I’d like to add a few words about irrigation. Vegetables do best in soil that’s consistently moist, not soaked. Using your finger or chopstick to check for moisture around the root zone is an indicator for knowing that you are watering enough. Employing a drip system that can be hooked up to your faucet or to an irrigation system is very efficient in providing water directly to the plant. Many local nurseries or irrigation venues can help you set up a simple faucet connection or even one that has a timer, or you can hand water at the base of the plant until human contact is desirable (overhead watering is not generally effective in keeping root zones moist).
The last basic step in creating your sustainable Victory Garden is mulching, which is covering the ground, the soil around your vegetables (or anywhere else in your garden). Mulch, which can be straw, extra compost or even dried leaves or shredded newspaper, keeps moisture in the ground and also helps regulates temperature changes. It also preserves the vital life that we’ve helped encourage in the soil, and carbon is kept in the soil instead of being released in the air.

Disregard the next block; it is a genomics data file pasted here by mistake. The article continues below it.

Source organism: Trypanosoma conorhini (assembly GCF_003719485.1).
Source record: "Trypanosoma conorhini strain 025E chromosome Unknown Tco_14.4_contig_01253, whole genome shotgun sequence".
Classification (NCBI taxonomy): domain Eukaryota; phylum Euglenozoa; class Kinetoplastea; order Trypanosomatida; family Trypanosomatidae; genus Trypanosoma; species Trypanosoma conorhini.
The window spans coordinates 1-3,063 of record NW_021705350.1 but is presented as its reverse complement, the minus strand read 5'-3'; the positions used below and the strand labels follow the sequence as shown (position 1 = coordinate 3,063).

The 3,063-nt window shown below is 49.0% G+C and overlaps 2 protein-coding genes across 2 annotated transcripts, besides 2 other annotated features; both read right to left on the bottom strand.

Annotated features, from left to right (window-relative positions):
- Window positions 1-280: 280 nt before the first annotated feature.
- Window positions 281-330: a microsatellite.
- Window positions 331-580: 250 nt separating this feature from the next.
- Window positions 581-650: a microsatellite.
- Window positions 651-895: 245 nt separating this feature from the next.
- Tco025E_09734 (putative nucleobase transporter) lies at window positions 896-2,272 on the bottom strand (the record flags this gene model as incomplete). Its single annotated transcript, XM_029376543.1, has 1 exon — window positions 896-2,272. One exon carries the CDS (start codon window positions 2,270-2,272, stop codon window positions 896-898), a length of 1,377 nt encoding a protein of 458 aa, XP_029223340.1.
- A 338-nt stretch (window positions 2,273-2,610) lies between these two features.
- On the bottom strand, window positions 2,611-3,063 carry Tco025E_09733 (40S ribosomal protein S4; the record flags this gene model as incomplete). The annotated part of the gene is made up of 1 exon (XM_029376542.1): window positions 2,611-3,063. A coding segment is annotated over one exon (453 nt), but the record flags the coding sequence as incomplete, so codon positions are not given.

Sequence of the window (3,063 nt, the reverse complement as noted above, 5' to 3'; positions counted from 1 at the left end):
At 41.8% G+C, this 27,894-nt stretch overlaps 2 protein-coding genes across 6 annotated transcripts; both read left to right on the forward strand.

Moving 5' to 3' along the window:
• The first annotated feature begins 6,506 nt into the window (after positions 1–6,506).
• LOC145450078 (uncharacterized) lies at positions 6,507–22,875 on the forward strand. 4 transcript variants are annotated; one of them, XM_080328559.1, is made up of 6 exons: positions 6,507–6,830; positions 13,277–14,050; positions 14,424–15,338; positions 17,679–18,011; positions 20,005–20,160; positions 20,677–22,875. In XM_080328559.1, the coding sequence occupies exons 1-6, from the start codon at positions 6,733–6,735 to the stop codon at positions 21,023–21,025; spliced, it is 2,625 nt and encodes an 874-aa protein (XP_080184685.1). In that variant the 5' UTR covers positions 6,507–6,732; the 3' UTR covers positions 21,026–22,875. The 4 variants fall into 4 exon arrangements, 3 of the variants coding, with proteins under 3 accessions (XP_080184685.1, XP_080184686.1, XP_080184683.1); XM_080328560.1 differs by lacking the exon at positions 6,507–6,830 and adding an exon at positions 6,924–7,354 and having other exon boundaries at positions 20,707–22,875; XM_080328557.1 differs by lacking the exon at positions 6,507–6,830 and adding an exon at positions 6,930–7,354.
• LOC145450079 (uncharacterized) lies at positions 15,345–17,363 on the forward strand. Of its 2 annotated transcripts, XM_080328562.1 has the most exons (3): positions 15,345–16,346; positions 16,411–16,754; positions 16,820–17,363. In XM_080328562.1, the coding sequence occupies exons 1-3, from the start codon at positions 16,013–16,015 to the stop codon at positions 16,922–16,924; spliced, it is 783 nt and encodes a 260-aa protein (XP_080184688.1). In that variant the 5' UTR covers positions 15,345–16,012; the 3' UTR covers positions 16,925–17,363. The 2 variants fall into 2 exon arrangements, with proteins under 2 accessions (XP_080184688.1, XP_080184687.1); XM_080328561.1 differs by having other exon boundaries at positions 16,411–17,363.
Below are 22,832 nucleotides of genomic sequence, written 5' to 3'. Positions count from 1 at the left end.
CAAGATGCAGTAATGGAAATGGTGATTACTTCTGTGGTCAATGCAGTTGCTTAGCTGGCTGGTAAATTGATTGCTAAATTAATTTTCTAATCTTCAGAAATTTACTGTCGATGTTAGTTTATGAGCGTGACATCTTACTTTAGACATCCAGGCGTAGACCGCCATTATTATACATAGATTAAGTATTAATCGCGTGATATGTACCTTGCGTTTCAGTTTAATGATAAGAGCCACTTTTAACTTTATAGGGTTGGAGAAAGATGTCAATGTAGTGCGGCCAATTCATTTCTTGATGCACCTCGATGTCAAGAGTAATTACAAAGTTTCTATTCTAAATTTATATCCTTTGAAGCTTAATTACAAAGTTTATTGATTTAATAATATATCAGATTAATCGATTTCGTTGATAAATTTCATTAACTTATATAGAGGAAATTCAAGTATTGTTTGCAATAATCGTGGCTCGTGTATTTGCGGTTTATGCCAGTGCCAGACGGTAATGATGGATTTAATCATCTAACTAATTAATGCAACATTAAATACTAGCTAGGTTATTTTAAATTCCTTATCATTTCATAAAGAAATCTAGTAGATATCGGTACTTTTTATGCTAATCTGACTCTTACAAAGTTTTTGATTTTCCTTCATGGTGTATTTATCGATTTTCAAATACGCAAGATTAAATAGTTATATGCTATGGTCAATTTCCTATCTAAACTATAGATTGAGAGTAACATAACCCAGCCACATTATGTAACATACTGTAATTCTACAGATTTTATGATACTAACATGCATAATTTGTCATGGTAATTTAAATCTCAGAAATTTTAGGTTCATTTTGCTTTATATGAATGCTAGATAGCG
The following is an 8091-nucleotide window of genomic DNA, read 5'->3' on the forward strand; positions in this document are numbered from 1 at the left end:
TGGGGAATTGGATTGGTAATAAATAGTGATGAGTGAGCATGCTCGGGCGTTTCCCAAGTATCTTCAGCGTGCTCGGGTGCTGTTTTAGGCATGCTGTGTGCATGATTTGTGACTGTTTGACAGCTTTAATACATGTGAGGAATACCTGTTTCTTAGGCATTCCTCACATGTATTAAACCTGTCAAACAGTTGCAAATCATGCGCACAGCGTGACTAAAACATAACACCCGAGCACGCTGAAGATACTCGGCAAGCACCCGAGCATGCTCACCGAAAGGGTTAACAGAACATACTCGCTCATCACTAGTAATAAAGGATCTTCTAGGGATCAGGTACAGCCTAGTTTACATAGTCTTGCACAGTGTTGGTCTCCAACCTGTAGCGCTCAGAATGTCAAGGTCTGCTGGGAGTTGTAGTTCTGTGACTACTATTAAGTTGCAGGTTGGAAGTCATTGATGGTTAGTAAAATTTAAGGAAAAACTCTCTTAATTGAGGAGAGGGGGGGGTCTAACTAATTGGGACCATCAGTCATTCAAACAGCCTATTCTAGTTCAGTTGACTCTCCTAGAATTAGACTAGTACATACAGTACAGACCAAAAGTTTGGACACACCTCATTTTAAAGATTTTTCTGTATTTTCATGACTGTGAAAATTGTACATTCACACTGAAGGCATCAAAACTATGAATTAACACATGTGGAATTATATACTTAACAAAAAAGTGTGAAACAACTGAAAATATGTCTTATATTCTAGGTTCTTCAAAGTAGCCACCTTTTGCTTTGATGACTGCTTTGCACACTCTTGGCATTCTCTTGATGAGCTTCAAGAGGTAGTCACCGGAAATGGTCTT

Have a good, purposeful and relaxing week. Take care and be safe.
“A Victory Garden today can be any garden with a purpose that you define personally. That purpose can be a family project to raise food for your household or a community effort to grow produce for a local food bank or whatever else you see as a need.” Rose Hayden-Smith ( A historian of war-time writing)
Master Gardeners in Print
The Garden Doctors
Dana Lozano & Gwen Kilchherr, The Press Democrat
Webmasters: Kim Roche, Stan Pawlak
Website Editor: Penny Fink
Food Gardening Editor: Open, please apply!
Staff Photographers and Videographers:
Cie Cary, Electra de Peyster,
Coby Lafayette-Kelleher, Laura Salo Long